Joe is a writer from the UK, on a range of subjects, including health and nutrition, sustainability and environmental issues. He believes living a healthy lifestyle will ensure a good platform for a happier life and raising awareness on such issues is important for progression - education is key. email@example.com
UN Road Safety Week this week.
Clearly electric vehicles etc as detailed above will improve air pollution: upto 50M deaths worldwide.
Obviously it's almost impossible to measure/estimate accurately - certainly in Kent we've seen the removal and coverup of air pollution monitors and data with Infratil and TDC/KCC at Manston airport.
Data that informs Kent's air pollution statistics for aviation but also road transport.
An unpleasant cancer effect by those funded to specifically protect us as best as possible.
A horrifying failure by Berry, Button and Sproates and TDC and KCC management and criminal corporate manslaughter with Fitzgerald, Clarke and Buchanan and Bogoievski - many now at Lydd and Wellington airports rather than jail as yet and the Wellington NZ surely Asia's most dangerous airport if there are similar safety breaches?
The KCC Toxic Three of Carter, King and Wild were quick to talk up their meetings in the Infratil boardroom and Virginia USA flights with KCC tax and then scamper away from the real cancer effect.
But on UN Road Safety Week, if it’s a surprising and little-known fact that the mosquito is the most dangerous animal to humanity with c.600k deaths from malaria and dengue fever last year. And millions more throughout the previous years. Then it’s as surprising if not more humdrum that the biggest killer after air pollution and cancer (8M) and tobacco (5M) is road accidents: 1.2M deaths last year, more than all the wars and murders and suicides put together.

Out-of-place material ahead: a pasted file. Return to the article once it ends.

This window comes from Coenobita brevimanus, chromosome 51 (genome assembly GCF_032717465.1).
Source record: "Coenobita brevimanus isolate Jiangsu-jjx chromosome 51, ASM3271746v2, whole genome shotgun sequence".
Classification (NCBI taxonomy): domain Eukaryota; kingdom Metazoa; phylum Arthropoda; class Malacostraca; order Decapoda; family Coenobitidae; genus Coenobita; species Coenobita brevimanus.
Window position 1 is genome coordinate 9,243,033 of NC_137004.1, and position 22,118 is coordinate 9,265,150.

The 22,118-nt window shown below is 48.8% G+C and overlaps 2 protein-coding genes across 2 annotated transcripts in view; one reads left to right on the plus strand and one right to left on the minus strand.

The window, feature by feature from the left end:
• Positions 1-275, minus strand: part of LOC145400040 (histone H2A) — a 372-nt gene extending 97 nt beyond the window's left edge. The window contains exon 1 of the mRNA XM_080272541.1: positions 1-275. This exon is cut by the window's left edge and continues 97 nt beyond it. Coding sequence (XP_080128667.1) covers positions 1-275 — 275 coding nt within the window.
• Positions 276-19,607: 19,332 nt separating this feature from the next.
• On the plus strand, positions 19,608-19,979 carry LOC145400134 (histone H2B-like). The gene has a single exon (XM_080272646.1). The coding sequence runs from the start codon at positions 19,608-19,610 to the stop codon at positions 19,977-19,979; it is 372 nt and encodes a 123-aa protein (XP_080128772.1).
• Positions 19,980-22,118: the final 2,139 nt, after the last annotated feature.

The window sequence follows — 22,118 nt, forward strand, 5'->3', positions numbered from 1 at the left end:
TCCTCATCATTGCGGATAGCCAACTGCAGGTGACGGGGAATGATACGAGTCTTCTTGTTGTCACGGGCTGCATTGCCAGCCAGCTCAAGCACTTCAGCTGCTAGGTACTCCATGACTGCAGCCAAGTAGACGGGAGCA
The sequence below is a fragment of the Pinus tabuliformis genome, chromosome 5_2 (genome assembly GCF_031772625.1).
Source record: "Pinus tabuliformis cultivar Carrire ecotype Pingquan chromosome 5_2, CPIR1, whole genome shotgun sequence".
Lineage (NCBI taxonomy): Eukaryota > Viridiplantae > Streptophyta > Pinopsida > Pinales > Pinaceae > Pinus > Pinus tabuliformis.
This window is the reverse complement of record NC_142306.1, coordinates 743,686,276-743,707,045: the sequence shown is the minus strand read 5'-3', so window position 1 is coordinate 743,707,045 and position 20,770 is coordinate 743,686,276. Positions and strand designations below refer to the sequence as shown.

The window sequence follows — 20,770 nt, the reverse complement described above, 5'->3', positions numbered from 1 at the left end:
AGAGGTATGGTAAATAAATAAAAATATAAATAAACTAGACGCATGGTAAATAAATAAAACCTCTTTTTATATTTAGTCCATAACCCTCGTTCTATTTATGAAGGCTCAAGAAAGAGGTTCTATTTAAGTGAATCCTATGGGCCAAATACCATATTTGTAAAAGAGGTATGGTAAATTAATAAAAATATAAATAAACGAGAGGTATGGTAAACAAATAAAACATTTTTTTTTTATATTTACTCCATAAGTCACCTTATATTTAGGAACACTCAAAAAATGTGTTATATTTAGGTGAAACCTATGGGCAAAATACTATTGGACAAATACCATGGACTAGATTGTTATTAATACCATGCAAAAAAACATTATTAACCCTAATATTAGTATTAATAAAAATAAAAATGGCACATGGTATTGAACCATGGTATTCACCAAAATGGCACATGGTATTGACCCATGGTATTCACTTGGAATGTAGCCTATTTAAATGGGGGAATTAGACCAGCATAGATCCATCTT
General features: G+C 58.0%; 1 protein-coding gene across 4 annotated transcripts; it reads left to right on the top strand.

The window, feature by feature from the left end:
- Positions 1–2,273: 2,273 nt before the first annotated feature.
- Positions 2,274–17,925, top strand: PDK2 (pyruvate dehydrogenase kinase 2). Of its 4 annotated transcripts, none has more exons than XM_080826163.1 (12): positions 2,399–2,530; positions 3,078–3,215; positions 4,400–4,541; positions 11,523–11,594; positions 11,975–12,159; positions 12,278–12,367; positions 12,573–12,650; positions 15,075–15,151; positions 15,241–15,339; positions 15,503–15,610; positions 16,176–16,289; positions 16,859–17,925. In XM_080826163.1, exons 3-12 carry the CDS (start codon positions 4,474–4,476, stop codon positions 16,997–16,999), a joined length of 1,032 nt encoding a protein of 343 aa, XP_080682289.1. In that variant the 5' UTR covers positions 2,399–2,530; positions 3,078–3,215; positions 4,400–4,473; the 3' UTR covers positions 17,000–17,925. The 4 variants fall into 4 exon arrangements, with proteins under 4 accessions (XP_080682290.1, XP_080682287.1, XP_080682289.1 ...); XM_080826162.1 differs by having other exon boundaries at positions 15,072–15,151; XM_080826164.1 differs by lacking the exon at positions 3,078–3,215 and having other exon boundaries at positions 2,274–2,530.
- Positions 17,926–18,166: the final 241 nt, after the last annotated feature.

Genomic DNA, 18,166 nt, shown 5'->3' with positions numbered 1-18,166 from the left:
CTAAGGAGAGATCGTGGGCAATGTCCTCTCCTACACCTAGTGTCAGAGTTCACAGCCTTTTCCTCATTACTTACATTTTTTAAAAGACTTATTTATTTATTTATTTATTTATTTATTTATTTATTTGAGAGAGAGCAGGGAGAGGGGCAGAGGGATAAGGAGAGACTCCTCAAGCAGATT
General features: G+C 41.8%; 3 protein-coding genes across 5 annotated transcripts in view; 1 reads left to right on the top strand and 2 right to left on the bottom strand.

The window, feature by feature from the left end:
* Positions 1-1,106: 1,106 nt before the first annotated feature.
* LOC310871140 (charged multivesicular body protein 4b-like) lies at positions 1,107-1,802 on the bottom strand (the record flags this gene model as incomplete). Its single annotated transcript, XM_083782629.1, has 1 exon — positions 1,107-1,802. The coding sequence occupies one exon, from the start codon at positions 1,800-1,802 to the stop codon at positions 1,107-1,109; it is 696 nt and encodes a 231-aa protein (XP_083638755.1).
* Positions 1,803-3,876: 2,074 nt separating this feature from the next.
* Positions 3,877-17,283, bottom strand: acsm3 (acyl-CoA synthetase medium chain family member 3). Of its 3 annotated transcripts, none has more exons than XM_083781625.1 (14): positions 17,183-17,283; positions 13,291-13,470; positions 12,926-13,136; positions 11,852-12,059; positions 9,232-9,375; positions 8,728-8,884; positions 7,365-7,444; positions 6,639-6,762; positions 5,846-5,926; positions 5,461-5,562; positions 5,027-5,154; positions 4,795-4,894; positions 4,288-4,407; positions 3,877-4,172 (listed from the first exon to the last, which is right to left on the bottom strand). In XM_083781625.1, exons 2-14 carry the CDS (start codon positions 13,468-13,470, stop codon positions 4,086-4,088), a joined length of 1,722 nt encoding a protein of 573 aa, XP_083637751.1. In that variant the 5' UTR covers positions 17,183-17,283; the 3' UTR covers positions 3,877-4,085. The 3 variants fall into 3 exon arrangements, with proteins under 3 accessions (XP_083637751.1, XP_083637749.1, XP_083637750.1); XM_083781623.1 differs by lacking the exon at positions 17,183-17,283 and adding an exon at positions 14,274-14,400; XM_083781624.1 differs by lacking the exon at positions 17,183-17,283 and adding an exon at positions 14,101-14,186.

And equalling HIV and TB deaths.
Hence UN Road Safety Week this week and Project EDWARD the European Day Without A Road Death last month – I must admit a slight bit of surprise that EDWARD wasn’t scheduled 6 months earlier and during the Summer, from our Sincerity work we know the counterfactual point that drinkdriving deaths are at the highest then rather than Xmas.
And surely in my politics role I will be pushing for more rapid improvements in road safety. It’s appalling that KCC Public Health have allowed Kent KSI, killed or seriously injured, to increase to 54 road deaths and hundreds maimed and injured. Not even producing a pin-map of deaths for evaluation.
As KCC Leader May 2017 in opposition to Carter and the Toxic three and Shonk's Farageland I will:
• rapidly rollout 20mph zones in a 5 mile radius from Kent’s town centres – not just around schools
• release the aforementioned pin-map
• highlight traffic danger zones and design out the problems with sleeping policemen, chicanes etc
• highlight key areas/issues for the Kent Air Ambulance- and systemic funding and training - and Police and RNLI helicopters eg motorways/hospitals as well as blood/organs transit and Left is Life campaign
• zero drink-driving: just don’t drink and drive – not a glass of wine or half a pint of lager. Nothing.
• and stiffer penalties for drugs driving, driving uninsured and mobile phone driving – the phone should be in a bag or the glovebox if not switched off